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A new website, the Heyday, has been created by and for the Baha’i youth of Australia. It looks pretty comprehensive with not only current events but multimedia, a few regular columns, discussion forums and even an advice column by ‘Ace’. Its similar to Baha’i Youth (the US site) as well as the now defunct MJBaha’i (the Latin American site). Needless to say, you don’t have to be an Australian youth to use it. So if you know a Baha’i youth who would benefit, point them in the right direction.

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There are quite alot of Baha’i related websites with new ones popping up every day it seems. But it is very confusing when you see one that purports to be one thing and then is something entirely another. Take for example the bizarre Yahoo!Group: Afghan Baha’i. In its introductory blurb it says “In this Website you will learn more about AFGHAN BAHA’IS…”

Along with many other Baha’is I am interested to know how the Baha’is are doing there after such a harrowing time under the oppression of the Taliban. So, silly me, I joined and hoped to find out some good news about the renewed activities and freedoms they enjoy. I was baffled when the only thing that appeared, day after day, week after week and month after month, was the reposting of Baha’i World News Service stories – which had nothing to do with Afghan Baha’is, inside or outside Afghanistan. But don’t bother trying to point out the inanity of the whole thing. Apparently the creator and moderator of the group is completely immune to logic.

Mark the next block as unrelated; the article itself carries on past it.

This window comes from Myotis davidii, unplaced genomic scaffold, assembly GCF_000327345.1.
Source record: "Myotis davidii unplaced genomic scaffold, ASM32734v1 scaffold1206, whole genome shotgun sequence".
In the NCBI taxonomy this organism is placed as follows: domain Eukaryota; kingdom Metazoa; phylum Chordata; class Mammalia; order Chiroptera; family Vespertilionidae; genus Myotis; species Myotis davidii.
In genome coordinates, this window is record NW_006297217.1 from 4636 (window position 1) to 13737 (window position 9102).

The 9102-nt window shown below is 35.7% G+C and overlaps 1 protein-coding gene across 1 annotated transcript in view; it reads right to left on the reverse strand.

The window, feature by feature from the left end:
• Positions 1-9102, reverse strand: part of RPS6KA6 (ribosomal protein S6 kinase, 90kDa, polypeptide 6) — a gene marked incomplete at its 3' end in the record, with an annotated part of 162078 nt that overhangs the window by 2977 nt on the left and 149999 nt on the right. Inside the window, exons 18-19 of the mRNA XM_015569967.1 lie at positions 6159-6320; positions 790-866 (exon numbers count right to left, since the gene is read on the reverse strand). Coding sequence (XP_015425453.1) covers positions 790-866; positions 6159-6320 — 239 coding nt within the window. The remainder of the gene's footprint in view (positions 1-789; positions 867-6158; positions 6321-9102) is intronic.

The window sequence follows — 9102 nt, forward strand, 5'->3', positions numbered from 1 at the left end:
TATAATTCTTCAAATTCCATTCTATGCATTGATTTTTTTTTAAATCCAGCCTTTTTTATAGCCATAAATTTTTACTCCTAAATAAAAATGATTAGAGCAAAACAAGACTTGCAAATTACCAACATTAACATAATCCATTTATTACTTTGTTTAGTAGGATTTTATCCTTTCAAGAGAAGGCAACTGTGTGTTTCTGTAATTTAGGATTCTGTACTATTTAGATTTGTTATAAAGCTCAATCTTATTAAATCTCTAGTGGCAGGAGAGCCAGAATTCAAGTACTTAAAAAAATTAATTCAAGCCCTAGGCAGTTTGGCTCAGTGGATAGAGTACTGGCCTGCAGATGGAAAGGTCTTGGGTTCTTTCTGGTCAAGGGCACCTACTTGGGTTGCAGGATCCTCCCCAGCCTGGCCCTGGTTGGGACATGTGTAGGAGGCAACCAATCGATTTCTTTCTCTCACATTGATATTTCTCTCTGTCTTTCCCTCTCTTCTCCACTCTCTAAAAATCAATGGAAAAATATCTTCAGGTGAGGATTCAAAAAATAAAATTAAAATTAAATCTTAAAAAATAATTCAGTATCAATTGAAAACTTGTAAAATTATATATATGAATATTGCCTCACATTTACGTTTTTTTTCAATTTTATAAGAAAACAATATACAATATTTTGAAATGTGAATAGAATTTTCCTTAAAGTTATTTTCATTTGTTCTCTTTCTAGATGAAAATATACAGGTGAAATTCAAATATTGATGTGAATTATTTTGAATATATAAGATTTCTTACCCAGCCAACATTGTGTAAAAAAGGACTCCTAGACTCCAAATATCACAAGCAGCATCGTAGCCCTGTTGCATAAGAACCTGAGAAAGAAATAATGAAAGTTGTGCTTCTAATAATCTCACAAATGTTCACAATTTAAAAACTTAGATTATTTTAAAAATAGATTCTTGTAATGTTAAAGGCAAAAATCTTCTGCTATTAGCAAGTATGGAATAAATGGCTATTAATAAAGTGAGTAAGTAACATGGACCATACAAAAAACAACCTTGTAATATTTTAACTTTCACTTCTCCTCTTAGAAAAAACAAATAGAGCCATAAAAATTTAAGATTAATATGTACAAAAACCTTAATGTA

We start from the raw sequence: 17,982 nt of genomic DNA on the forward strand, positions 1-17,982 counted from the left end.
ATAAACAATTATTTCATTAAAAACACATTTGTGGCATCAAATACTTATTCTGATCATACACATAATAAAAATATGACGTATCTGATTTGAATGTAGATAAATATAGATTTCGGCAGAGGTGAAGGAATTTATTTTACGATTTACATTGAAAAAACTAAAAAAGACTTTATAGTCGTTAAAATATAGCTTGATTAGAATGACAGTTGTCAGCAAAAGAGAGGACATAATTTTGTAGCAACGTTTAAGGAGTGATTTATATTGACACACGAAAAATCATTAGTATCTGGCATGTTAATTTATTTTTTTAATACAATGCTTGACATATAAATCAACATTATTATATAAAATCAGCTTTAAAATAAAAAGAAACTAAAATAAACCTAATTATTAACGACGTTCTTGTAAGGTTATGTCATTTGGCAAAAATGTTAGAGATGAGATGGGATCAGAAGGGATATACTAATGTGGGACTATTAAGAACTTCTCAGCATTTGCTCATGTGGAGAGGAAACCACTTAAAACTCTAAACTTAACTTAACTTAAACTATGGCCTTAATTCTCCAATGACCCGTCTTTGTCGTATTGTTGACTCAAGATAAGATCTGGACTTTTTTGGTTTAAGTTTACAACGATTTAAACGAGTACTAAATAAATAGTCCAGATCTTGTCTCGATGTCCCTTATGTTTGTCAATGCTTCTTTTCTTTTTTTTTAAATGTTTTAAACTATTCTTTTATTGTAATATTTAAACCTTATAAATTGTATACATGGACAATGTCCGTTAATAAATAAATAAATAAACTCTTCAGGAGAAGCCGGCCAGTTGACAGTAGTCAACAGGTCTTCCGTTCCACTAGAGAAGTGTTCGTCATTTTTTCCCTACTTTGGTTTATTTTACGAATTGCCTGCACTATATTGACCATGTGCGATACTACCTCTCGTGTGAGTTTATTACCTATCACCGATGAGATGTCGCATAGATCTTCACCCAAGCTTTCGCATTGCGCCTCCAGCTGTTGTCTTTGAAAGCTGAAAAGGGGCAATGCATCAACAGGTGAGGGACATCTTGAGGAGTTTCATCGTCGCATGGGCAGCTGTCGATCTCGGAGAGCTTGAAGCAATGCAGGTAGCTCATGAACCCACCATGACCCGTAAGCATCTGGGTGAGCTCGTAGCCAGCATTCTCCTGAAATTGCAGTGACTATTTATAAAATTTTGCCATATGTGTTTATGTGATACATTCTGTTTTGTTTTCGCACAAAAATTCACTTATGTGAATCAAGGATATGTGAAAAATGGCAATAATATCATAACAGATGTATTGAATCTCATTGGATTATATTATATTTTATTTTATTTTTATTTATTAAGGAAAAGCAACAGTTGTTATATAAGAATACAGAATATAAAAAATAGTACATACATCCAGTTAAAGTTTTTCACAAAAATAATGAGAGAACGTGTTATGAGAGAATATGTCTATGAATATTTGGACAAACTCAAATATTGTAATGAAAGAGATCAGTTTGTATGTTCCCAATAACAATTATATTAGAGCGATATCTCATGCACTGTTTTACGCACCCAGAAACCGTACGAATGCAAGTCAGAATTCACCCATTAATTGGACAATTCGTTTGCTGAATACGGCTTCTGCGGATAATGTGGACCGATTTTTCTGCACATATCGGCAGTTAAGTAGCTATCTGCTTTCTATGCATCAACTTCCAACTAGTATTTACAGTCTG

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It’s dead, Jim.

I’m. Sorry. I. Really am.

Just like you, I hoped that Spiritual Degrees would tackle some of the difficult issues which most Baha’is sweep under the rug. And bless them, their heart seemed to be in the right place (give or take a few inches). But when when Bones says it’s dead, its dead.

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The trend of podcasting seems to have finally been embraced by Baha’is. As well as Alison’s which I’ve already mentioned, here are a few other ones: